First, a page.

In Ride Him, Cowboy, a town puts a horse on trial for attempted murder. This may not be the film's most ridiculous scene.
This was the second production, following Haunted Gold (1932), under a six-picture contract John Wayne signed with Warner Bros. It’s a remake of The Unknown Cavalier (1926).
When Warner Bros. acquired First National Pictures a few years prior, they inherited the rights to several silent westerns starring Ken Maynard. These were popular, A-list productions featuring Maynard’s impressive stunt work.
Warner Bros. sought to remake the Maynard silents with sound, recycling as much footage as possible, reshooting only the close-ups and interiors. All they needed was an actor who matched Maynard’s build. Enter Wayne.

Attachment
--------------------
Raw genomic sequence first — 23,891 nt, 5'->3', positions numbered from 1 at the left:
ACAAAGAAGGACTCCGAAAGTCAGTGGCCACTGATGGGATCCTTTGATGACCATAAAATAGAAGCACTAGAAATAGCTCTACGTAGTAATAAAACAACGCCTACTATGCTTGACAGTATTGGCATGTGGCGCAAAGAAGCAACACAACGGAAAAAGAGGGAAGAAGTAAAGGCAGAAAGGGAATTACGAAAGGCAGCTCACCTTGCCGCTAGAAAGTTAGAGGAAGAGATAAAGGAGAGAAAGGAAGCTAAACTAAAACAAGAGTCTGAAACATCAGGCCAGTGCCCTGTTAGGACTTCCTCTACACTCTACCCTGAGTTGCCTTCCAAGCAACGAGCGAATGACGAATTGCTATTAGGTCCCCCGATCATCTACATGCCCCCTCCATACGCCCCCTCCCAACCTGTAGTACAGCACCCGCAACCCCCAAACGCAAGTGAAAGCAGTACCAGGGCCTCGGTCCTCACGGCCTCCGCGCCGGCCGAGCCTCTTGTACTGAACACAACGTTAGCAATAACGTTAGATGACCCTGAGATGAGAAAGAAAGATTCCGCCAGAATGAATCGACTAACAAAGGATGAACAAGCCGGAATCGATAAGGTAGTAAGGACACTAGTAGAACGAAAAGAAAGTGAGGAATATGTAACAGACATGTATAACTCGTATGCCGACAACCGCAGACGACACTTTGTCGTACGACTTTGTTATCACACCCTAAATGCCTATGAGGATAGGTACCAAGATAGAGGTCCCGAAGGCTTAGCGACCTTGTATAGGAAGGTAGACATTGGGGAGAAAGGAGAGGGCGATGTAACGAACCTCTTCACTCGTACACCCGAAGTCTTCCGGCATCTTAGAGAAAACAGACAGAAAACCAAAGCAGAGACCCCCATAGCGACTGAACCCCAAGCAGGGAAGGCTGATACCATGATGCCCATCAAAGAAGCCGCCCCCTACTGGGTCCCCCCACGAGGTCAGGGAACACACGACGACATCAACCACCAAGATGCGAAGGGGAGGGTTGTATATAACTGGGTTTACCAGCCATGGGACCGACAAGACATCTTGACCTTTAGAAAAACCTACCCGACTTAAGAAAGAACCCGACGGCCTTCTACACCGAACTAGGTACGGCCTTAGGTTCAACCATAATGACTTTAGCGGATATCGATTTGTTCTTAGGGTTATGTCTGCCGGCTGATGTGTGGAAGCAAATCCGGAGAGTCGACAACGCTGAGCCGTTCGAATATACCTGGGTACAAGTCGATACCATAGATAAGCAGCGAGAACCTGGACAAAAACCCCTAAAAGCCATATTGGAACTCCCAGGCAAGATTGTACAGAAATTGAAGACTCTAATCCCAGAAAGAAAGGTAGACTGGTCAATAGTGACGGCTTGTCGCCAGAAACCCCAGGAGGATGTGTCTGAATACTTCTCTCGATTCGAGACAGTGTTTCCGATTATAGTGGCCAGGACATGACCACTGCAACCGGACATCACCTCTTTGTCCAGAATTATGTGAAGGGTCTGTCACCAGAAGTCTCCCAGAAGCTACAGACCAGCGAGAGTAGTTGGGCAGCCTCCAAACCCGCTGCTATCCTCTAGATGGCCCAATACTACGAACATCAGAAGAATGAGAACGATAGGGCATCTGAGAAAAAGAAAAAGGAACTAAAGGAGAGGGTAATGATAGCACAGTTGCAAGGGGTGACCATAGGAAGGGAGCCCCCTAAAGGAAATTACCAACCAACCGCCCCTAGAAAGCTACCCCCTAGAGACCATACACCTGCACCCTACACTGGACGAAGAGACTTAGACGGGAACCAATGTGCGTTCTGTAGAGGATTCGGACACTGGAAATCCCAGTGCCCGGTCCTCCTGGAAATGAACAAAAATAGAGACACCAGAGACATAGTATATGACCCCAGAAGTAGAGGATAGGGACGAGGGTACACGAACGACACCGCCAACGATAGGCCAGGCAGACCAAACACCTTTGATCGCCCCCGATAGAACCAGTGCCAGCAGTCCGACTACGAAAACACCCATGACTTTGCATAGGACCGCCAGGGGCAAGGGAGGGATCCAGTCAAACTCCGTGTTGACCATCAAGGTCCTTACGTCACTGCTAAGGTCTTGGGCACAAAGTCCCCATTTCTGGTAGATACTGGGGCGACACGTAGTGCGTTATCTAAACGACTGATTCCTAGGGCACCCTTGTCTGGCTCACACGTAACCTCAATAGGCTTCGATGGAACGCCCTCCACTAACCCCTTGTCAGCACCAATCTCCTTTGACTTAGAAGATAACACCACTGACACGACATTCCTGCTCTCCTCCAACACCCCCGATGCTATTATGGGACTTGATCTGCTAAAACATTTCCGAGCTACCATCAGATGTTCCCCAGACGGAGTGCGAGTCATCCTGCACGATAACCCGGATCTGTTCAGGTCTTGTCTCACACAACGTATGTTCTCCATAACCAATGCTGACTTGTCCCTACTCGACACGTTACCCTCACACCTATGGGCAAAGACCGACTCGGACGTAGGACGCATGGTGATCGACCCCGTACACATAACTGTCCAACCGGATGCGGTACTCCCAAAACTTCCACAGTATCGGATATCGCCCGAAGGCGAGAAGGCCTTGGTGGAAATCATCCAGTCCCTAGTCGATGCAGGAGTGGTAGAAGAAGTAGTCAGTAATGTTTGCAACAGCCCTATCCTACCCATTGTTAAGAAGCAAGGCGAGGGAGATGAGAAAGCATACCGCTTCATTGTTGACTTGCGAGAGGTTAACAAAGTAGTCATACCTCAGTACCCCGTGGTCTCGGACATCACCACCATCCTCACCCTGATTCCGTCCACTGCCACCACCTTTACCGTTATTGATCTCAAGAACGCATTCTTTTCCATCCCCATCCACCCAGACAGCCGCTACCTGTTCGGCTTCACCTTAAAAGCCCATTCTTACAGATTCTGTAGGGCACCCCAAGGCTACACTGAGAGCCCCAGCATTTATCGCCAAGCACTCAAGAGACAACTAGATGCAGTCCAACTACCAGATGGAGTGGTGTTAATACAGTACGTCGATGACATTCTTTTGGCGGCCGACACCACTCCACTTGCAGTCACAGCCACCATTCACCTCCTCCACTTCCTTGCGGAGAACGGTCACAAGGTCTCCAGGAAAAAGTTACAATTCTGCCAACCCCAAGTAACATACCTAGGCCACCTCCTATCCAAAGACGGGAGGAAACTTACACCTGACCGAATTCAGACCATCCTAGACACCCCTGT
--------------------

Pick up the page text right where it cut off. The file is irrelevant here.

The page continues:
Wayne plays a wandering cowboy who tries to apprehend a mysterious outlaw known as The Hawk, only to end up framed for the outlaw's crimes.
The opening sequence reveals The Hawk's identity, so there's no mystery. It also telegraphs the finale by introducing someone who can identify The Hawk. Granted, said person lies comatose but, as the doctor says, “He'll be fine.”
This absurdity continues to the aforementioned horse trial, through Wayne's introduction, and to his framing. This consists of The Hawk dropping Wayne's monogrammed harmonica after raiding a homestead. That's all the town needs to lynch Wayne. As they say, “We've got incontrovertible proof.”
And yet, despite the inanity, or perhaps because of it, the script surprises. When the female lead finds herself surrounded by The Hawk's gang, she isn’t captured. Instead, she displays surprising wit and actually rescues Wayne. It's only later that she’s captured.
As for Wayne, he's still learning. You catch glimpses of his iconic persona, such as his reaction shots during his sham trial, but they're rare.